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09/06/18

Literacy is a Fundamental Right

By Alicia Levi, President and CEO of Reading Is Fundamental

September heralds a new school year and with it, the thoughts of many parents turn to their children’s education, and another year of preparing them for their future. Reading and access to books and other educational resources are considered a critical part of any child’s education. In fact, a strong foundation in literacy is so essential to any individual realizing their full potential that it is at the center of a growing national discussion; is literacy a fundamental right?

In Washington, DC , we just celebrated the National Book Festival. This annual event, hosted by the Library of Congress, calls to mind one of my favorite quotes from our current Librarian of Congress, Carla Hayden, “Thomas Jefferson, the Library of Congress’s spiritual founder, wrote of the pursuit of happiness. I like to think that literacy is fundamental to that pursuit. So many doors are closed to those who cannot read. Everyone in this world has a right to happiness and with that comes the right to read.” Or, as Frederick Douglass said, “Once you learn to read, you will be forever free.”

As the head of Reading Is Fundamental (RIF), the nation’s leading voice for children’s literacy, I agree and believe that literacy is a fundamental right for every citizen. Literacy is the skill that opens doors to a world of opportunity and possibilities. Our nation’s Declaration of Independence claims that all men are created equal, that they are entitled to certain unalienable rights that among these are Life, Liberty, and the pursuit of Happiness. Too many of our citizens are not able to enjoy the full measure of these rights because they do not enjoy the fundamental right of literacy.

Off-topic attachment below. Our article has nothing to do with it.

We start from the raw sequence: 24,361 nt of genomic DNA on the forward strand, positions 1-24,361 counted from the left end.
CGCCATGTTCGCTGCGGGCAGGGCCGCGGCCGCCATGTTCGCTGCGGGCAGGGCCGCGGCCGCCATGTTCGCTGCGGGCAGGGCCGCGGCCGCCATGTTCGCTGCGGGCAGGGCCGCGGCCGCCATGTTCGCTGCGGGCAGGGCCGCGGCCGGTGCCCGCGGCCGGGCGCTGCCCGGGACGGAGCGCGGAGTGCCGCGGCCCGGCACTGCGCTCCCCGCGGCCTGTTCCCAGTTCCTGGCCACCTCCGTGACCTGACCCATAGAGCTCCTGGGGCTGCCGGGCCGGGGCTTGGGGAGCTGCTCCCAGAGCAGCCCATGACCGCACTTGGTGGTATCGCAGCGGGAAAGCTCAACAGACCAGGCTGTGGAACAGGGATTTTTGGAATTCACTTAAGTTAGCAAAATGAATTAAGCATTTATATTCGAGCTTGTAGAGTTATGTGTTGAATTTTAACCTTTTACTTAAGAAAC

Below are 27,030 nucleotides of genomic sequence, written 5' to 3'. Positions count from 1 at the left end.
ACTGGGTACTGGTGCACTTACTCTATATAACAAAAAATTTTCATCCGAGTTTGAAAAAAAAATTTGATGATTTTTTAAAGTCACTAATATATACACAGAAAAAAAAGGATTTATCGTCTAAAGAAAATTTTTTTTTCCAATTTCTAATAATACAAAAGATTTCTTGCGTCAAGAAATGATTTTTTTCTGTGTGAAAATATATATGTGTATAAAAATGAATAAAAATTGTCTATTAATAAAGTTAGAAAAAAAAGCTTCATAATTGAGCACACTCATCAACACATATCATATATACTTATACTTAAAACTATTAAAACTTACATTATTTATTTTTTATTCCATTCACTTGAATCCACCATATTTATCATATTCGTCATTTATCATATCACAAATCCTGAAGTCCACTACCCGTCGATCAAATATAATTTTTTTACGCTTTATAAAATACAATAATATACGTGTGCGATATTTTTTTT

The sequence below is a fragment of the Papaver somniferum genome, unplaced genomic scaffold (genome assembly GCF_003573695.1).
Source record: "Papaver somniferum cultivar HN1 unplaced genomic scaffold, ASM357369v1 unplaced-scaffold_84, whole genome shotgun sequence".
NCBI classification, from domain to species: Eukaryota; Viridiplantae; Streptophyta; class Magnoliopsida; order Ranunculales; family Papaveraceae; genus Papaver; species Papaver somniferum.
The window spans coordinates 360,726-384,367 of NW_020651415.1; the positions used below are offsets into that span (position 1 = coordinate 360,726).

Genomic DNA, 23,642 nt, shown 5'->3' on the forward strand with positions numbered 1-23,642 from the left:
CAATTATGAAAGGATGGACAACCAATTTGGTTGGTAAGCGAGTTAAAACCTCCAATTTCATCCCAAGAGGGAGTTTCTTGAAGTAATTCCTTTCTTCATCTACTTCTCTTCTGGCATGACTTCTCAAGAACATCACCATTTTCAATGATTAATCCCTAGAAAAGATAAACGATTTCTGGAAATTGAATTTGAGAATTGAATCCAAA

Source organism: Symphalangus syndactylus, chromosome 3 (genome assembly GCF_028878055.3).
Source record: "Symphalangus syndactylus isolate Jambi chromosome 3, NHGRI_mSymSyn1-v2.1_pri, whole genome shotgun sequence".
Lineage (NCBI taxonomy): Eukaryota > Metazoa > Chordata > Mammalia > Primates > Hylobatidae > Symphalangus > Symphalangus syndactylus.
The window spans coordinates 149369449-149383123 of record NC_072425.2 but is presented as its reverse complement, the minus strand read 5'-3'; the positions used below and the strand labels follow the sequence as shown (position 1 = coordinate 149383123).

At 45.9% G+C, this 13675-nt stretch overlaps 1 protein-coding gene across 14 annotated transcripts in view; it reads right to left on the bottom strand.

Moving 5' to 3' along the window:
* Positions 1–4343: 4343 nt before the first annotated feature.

The ability to read is the great equalizer. During National Literacy Month, I call on our nation’s leaders, and on everyone who can read this, to ensure that we deliver on this fundamental right for all Americans by ensuring that every child in this country learns to read. The shocking truth of the literacy crisis in America plays out every day from classrooms – where 25 million children are not proficient readers – to courtrooms – where Detroit Public Schools students recently sued state officials over the issue of literacy as a protected constitutional human right. While the court found that literacy was not protected under the constitution, Judge Stephen J. Murphy III wrote that “when a child who could be taught to read goes untaught, that child suffers lasting injury – and so does society.” A similar lawsuit claim was made in so-called "right to read" litigation that the American Civil Liberties Union of Michigan filed in 2012, alleging Highland Park students had been denied a benefit guaranteed under the State of Michigan’s Constitution.

As students nationwide settle into a new school year, I ask every citizen to join us in our quest to ensure that every child enjoys their fundamental right to life, liberty, and the pursuit of literacy – there is no greater gift that we can give. To learn more about how you can provide children access to books and supporting literacy resources, visit RIF.org.